Letter of Credit is a financing tool used to facilitate international trade by big banks. As a bank’s product, the beneficiary to the letter of credit can be transferred to another party. Provided that the instructions to transfer the letter of credit is given before the facility is arranged. This is called a transferable letter of credit, one of the many conveniences that come at a cost to the importer.
In international trade, sometimes the distinction between who is the buyer and who is the seller is not always obvious. Modern business complexities have birthed countless forms of intermediary businesses that complicated a simple transaction of buying and selling.
As trading transactions became global, the means of exchanging goods for money is constantly evolving to improve a transaction’s security, accuracy, and timeliness.
Our blog article has always been focused on the exchange of goods, but equally important is the exchange of money.
A letter of credit is such a financing facility, where it adds a layer of security by bringing in the big banks to underwrite the risk of buyer’s default.
The fundamental concept of a letter of credit is simple, where the buyer engages an international bank to issue a letter of credit as a form of actionable “IOU”.
Once the buyer verifies with the bank (with shipping documents) that the seller has exported the goods, the seller will receive money from the bank.
So, can the seller transfer the letter of credit’s money directly to another beneficiary? Yes. It is called a transferable letter of credit.
But before a seller can transfer a letter of credit to another beneficiary, a few things have to be in place. In this article, we will rely heavily on the UCP 600 guidelines and understand how a transferable letter of credit is processed.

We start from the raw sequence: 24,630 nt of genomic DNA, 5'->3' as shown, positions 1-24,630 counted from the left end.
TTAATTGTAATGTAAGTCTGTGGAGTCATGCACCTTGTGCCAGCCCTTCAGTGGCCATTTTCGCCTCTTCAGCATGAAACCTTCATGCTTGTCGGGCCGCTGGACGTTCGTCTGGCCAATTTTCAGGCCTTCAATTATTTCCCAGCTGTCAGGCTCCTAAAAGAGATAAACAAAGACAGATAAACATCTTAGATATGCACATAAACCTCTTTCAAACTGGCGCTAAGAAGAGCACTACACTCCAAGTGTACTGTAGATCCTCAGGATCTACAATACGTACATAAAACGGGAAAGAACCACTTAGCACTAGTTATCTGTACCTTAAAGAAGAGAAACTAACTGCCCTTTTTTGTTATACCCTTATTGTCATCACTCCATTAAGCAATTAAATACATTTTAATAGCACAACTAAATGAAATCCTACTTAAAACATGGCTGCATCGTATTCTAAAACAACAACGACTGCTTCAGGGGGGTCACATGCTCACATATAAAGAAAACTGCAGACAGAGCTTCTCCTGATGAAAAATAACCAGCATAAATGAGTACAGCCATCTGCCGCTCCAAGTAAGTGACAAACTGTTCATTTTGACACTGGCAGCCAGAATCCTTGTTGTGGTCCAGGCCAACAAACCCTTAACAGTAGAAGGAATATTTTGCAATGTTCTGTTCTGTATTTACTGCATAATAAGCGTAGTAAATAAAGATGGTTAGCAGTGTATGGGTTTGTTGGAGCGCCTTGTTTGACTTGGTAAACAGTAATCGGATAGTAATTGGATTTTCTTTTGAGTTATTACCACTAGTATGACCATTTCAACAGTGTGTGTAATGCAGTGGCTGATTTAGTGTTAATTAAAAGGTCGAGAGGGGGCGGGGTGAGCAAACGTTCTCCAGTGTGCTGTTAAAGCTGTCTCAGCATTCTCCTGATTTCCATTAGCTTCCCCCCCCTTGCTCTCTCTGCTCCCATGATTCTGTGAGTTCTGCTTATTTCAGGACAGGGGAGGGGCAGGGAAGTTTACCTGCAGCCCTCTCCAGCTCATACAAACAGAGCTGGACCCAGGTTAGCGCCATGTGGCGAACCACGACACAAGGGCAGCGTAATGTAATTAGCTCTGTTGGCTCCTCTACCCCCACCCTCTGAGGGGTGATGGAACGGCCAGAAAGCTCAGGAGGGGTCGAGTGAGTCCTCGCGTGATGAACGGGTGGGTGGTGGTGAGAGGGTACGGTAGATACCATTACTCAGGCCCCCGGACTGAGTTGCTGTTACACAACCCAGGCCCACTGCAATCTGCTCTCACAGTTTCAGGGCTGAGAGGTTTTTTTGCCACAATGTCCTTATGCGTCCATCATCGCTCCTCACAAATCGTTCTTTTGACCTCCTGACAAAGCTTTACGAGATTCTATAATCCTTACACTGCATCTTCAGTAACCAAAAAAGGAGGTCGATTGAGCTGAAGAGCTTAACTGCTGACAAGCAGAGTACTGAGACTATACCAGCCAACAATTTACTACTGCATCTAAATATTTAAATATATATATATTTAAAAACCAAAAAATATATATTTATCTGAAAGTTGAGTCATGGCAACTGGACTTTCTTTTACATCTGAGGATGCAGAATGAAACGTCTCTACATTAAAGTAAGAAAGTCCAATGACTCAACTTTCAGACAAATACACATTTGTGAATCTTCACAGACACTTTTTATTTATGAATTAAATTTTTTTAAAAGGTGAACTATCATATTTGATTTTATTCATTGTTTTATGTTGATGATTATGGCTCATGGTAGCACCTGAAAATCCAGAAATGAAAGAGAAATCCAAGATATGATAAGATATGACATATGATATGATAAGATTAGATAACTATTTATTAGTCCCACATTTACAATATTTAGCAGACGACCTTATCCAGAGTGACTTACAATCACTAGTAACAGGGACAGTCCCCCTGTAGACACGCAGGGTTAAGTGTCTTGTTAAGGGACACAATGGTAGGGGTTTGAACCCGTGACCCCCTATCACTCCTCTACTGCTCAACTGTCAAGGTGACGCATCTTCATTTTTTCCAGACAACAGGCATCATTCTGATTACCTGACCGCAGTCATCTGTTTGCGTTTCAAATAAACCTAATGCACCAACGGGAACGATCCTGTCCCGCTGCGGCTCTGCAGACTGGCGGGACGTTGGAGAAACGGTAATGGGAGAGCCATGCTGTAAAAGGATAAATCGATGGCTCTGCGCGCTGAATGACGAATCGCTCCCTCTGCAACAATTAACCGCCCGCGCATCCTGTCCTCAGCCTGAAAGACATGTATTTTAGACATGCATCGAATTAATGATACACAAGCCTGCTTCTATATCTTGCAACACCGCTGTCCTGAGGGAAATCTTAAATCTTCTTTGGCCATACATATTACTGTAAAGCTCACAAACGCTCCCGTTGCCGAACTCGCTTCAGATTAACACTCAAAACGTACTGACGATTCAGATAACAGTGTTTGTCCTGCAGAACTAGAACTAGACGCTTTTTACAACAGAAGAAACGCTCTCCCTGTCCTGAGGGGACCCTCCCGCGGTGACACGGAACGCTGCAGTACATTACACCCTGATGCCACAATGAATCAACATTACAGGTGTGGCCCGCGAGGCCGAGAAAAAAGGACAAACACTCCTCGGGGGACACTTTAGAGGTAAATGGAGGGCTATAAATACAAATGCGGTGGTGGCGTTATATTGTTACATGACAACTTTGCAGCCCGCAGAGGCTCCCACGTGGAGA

How Transferable Letter of Credit is Works?
To understand how transferable letter of credit works, we need to understand the parties involved and how it interacts with each other
Issuer – the Bank that issues the Letter of Credit, very often the issuer is the buyer’s representative bank.
Buyer Applicant – The buyer applicant is the importer that seeks an international credit facility with the issuing bank.
Seller Beneficiary – The exporter that is actually trading with the issuer/buyer.
Transferee Beneficiary – The final recipient of the payment dues by the bank.
Nominated Bank – The bank that is “partnered” with the issuing bank “Issuer” to transmit payment to the seller.
Normally, the instructions to submit a payment is performed with a SWIFT message, SWIFT is a messaging network used by banks to transmit information, in this case, the SWIFT message is for an instruction to transfer money.
If there is a need for a Transferable Letter of Credit, usually there are two business contracts at play. The UCP 600 guidelines refer them as
- Supply Contract
- International Sales Contract
For the purpose of this article, we will note the following definition: –
Supply Contract – a contract between the seller and its intermediary vendors, suppliers, or service provider that is performed to execute the seller’s international sales obligation.
International Sales Contract – a contract between the seller and the final buyer located in another country.
To elaborate with an example, a seller may be in the business of exporting a completely built-up car to another country.